Rick Rubin

Rubin 2Legendary record producer Rick Rubin made Kanye West’s Yeezus, which took over at number one on the Billboard charts this month for another Rubin production, 13Black Sabbath’s first album in thirty-five years. Andrew Romano, senior writer for Newsweek and recent contributor to the Things My Father Taught Me, explained in his interview with Rubin, “Few, if any, other producers have ever managed such a feat.”

Like anyone my age, you too are a Rick Rubin fan. As the title to Romano’s piece suggests, “You listen to this man every day.” As I read his piece, I recalled when I first heard of Rubin.

RubinRob Laux took over as my swim coach when I was eleven. He was short. He had sandy blonde hair, wore a polo shirt embroidered with his name, fitted cargo shorts, thick rag wool socks, and Hi-Tec Hiking Boots.

Rob was a Beastie Boys fan.

One night after practice, he gave me a CD of Licensed to Ill, and, knowing my mother would disapprove, he said, “Keep it in your swim bag.” I rushed home and put on my headphones. I pored over the cover art as John Bonham’s drum introduction on Led Zeppelin’s “When the Levee Breaks” blared into my foam-covered Sonys. For the next forty-five minutes, I was transfixed.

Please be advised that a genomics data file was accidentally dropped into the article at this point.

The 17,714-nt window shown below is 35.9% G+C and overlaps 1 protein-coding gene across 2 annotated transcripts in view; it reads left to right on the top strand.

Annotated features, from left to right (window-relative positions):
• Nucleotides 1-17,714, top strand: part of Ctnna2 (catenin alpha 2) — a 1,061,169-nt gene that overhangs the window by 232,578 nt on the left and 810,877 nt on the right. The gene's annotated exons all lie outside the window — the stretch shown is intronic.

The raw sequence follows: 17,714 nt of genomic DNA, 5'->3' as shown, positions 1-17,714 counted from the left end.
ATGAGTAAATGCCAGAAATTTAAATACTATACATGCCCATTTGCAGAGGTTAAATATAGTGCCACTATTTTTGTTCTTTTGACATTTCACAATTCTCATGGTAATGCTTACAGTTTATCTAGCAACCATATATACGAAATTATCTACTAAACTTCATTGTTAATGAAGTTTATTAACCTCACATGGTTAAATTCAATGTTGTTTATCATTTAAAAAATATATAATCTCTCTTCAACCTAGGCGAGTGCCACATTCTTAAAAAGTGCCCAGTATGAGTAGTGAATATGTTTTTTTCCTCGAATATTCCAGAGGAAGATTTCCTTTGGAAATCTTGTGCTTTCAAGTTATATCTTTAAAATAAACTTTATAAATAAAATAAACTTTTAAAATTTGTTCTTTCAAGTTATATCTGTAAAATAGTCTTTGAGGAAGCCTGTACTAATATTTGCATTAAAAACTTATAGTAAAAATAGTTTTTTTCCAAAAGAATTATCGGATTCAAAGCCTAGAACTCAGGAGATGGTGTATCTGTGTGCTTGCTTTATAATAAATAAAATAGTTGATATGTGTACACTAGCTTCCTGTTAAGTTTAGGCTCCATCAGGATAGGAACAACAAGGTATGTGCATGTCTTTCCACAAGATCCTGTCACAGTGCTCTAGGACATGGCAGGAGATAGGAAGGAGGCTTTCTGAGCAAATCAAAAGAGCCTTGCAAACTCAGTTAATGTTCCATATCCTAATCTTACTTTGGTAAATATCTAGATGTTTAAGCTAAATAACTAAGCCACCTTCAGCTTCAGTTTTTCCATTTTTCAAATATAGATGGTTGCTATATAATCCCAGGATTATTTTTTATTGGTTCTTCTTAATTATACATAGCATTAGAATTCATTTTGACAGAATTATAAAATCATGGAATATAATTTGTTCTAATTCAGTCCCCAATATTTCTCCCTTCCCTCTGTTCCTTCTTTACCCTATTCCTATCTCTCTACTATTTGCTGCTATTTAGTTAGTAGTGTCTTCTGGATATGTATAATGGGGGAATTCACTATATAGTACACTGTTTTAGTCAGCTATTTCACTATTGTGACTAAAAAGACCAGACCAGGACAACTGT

The next night, I ran onto the pool deck. “Rob, Rob, Rob.” Throughout that practice, we listened to the album, and he relayed some stories from high school. One that stood out, one that Rubin shares with Romano, was that he’d heard The Beastie Boys’ producer Rick Rubin rooted “Girls” in the Isley Brothers’ “Shout.” For a time, I couldn’t jump on the blocks until I’d listened to all two-and-a-half minutes of “Brass Monkey.”

At sixteen, I started DJing parties and dances. At one point in time, most evenings, standing on the light bar, I’d encourage kids to swap the word “Shout” for “Girls” when I played Otis Day’s version from Animal House.

Place would go crazy.

So many good, informative parts to this interview. Kudos, Mr. Romano.

“Sorry, man. Auditions are over today, a’ight?”